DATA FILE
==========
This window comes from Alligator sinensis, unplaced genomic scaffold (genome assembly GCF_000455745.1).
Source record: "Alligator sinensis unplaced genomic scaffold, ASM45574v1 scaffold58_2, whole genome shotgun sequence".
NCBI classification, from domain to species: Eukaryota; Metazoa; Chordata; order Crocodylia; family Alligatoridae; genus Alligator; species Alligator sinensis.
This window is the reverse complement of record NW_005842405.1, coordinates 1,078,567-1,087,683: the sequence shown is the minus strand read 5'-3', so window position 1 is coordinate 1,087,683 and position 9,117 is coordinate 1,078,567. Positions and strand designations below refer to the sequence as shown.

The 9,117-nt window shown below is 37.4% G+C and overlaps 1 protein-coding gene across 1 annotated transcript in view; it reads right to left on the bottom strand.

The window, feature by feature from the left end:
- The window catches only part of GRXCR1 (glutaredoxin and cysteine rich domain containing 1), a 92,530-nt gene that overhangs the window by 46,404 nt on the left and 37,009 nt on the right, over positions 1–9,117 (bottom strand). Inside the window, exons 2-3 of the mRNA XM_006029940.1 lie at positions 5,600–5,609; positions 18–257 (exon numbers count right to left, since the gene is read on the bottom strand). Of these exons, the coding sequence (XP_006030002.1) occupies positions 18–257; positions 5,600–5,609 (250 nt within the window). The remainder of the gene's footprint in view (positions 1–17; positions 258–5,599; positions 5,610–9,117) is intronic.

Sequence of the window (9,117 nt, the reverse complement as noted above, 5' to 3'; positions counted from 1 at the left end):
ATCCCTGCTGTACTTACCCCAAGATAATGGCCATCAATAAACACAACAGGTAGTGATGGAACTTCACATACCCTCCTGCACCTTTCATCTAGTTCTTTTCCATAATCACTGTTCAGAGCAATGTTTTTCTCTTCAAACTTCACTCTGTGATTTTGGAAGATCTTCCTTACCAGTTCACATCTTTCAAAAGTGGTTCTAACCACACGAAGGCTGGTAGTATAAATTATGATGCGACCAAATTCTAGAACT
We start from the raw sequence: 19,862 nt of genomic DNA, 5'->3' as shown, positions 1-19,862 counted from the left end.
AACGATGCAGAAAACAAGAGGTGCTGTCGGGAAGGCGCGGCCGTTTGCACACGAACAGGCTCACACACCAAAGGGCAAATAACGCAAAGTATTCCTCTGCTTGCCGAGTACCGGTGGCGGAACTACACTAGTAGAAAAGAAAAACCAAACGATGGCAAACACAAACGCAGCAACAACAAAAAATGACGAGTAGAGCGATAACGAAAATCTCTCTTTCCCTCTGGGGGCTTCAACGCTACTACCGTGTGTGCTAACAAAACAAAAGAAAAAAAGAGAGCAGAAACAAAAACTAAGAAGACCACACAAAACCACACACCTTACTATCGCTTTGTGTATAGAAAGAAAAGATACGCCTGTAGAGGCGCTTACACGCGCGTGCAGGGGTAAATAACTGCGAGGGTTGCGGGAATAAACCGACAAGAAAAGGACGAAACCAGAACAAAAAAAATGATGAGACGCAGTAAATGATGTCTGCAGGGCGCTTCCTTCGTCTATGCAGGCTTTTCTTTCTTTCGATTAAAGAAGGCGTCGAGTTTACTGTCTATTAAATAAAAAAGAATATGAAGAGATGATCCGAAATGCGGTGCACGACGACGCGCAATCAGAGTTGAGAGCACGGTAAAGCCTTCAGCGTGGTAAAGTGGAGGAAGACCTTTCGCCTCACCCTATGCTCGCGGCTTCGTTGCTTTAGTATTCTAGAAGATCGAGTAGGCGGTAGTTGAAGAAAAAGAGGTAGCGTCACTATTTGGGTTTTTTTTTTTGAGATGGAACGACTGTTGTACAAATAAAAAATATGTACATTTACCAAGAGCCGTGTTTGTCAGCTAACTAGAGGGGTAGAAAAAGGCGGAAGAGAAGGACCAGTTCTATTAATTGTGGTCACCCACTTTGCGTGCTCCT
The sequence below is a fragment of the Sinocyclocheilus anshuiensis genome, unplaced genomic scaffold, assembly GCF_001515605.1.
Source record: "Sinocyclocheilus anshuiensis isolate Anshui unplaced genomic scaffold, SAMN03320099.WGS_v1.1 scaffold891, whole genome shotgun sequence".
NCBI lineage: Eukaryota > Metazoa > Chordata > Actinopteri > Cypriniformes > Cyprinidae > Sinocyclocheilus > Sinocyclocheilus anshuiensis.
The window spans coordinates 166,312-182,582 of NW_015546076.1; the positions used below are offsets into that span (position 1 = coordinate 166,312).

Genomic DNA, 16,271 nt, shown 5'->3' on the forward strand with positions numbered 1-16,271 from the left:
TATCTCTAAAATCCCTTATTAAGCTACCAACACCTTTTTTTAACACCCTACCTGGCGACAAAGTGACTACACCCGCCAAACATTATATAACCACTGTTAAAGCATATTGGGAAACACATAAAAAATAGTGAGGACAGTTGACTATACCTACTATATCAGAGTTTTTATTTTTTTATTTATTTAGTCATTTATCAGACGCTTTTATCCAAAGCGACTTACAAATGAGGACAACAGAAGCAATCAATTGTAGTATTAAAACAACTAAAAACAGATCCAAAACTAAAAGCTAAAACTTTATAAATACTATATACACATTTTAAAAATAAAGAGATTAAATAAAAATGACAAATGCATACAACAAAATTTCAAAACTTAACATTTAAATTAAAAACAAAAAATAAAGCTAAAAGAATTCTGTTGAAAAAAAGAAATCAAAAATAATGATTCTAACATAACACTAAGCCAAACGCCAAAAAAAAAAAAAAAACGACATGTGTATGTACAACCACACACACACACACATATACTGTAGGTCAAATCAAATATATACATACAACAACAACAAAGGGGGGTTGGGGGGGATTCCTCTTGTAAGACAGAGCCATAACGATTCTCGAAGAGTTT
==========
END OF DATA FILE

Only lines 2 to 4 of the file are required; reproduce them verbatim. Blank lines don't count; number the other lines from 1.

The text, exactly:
Source record: "Alligator sinensis unplaced genomic scaffold, ASM45574v1 scaffold58_2, whole genome shotgun sequence".
NCBI classification, from domain to species: Eukaryota; Metazoa; Chordata; order Crocodylia; family Alligatoridae; genus Alligator; species Alligator sinensis.
This window is the reverse complement of record NW_005842405.1, coordinates 1,078,567-1,087,683: the sequence shown is the minus strand read 5'-3', so window position 1 is coordinate 1,087,683 and position 9,117 is coordinate 1,078,567. Positions and strand designations below refer to the sequence as shown.